Banned by U.S. Customs (1929). Banned in Ireland (1932), Poland (1932), Australia (1959), Japan (1959), India (1959). Banned in Canada (1960) until 1962. Dissemination of Lawrence’s novel has been stopped in China (1987) because the book “will corrupt the minds of young people and is also against the Chinese tradition.” Lady Chatterley’s Lover was the object of numerous obscenity trials in both the UK and the United States up into the 1960s.
Lady Chatterley’s Lover, first published privately in 1928, was not published openly in Britain until 1960. It tells the story of the love affair between Constance (Lady Chatterley) and her husband Clifford’s gamekeeper, Oliver Mellors, while exploring the nature of relationships between men and women. Besides the evident sexual content of the book, “Chatterley” spurred controversy for its discussion of the British social class system and social conflict. Penguin, the publisher of the unexpurgated text in 1960, was unsuccessfully tried for violation of the 1959 Obscene Publications Act. The prosecutor was ridiculed for asking, “Is this the kind of book you would wish your wife or servants to read?”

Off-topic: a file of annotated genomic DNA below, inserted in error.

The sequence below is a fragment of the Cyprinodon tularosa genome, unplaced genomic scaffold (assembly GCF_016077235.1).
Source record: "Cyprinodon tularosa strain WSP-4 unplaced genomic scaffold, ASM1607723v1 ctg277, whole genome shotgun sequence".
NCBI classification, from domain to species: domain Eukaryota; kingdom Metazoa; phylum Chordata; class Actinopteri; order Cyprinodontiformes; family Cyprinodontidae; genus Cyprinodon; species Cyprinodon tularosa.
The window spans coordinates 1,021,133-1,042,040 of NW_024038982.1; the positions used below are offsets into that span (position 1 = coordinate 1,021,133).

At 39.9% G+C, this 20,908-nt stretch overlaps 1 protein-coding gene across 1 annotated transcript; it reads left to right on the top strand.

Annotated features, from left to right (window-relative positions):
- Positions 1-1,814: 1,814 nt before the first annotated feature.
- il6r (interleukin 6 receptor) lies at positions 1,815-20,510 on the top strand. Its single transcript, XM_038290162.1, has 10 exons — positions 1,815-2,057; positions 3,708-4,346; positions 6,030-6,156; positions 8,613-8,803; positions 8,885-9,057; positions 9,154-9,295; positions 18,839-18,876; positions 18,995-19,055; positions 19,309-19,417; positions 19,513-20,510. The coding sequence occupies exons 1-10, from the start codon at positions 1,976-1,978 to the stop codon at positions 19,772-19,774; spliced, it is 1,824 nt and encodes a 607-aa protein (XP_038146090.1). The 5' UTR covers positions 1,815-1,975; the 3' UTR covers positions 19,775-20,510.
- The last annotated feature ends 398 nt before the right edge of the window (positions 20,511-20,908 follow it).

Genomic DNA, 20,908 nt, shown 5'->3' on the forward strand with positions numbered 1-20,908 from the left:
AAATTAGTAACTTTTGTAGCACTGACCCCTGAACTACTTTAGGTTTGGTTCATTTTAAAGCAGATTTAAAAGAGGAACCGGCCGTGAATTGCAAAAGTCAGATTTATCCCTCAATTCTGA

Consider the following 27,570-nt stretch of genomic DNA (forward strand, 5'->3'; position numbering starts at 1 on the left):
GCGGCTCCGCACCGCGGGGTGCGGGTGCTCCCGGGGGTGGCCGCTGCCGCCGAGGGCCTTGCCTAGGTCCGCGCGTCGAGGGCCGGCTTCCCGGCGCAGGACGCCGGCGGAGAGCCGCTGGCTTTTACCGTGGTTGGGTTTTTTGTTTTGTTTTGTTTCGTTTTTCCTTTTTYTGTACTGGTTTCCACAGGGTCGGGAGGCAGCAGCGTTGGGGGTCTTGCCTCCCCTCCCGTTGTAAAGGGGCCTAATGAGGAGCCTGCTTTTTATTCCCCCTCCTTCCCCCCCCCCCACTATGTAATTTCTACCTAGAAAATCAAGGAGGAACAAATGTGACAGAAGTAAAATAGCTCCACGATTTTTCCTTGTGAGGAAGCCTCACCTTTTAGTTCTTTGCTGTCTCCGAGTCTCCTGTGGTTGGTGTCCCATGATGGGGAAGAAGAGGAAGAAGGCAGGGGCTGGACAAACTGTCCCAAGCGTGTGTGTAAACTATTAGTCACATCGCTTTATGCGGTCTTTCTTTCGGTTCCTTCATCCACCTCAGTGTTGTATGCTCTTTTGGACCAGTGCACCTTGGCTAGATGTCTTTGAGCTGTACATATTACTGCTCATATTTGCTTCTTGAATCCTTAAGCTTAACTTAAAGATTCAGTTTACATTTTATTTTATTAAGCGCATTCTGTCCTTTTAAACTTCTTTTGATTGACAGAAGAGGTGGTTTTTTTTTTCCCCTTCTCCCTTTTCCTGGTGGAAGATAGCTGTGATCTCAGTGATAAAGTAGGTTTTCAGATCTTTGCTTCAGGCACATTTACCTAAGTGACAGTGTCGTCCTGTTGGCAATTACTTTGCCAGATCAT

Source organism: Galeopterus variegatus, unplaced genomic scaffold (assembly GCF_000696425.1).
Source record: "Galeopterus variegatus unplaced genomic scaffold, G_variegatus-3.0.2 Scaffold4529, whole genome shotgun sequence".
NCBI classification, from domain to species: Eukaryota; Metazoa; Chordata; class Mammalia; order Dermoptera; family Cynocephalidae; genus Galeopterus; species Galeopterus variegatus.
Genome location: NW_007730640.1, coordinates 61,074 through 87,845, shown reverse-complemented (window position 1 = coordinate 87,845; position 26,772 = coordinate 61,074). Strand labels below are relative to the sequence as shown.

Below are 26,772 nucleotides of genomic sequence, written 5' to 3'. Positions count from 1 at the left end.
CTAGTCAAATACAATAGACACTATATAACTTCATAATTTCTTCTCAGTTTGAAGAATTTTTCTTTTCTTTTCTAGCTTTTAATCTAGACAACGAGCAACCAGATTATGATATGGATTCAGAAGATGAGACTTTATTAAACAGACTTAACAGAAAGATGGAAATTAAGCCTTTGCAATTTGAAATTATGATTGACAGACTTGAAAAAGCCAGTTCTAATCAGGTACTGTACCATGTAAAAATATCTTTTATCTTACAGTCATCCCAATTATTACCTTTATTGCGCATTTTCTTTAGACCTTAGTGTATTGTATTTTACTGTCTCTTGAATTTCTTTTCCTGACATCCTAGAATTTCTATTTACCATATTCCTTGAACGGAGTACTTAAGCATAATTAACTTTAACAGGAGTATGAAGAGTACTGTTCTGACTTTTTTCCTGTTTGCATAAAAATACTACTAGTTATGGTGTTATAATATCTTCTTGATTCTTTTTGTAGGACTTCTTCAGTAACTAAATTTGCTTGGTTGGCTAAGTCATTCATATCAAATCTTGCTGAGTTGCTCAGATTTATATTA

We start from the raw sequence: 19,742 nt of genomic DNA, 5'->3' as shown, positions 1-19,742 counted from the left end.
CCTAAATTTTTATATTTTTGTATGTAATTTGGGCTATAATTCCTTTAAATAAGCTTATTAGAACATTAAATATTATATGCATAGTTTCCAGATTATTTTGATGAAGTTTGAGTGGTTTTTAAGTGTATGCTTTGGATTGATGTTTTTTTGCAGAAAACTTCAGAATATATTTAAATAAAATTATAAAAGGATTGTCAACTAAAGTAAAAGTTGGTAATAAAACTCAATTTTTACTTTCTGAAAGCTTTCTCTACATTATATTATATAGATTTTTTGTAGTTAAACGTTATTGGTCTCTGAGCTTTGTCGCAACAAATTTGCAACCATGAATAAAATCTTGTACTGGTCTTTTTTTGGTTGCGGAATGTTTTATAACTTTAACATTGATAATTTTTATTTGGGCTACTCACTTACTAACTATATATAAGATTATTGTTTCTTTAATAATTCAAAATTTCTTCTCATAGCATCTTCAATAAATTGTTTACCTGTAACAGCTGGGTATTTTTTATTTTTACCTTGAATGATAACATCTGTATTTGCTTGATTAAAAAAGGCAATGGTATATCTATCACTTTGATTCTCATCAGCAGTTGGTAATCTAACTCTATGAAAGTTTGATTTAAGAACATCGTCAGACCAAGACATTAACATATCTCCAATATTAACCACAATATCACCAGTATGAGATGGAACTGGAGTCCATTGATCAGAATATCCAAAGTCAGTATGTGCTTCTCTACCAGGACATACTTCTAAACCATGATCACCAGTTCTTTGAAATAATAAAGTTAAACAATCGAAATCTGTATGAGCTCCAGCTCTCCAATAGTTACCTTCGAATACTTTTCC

Hostess Johann Mercado and Sandra Santana bring us a special holiday program with Traditions of Christmas Eve and New Year’s from different countries of Latin America. Listen to all the different food being cooked and desserts from countries like Mexico, Colombia, Guatemala, Chile and so on.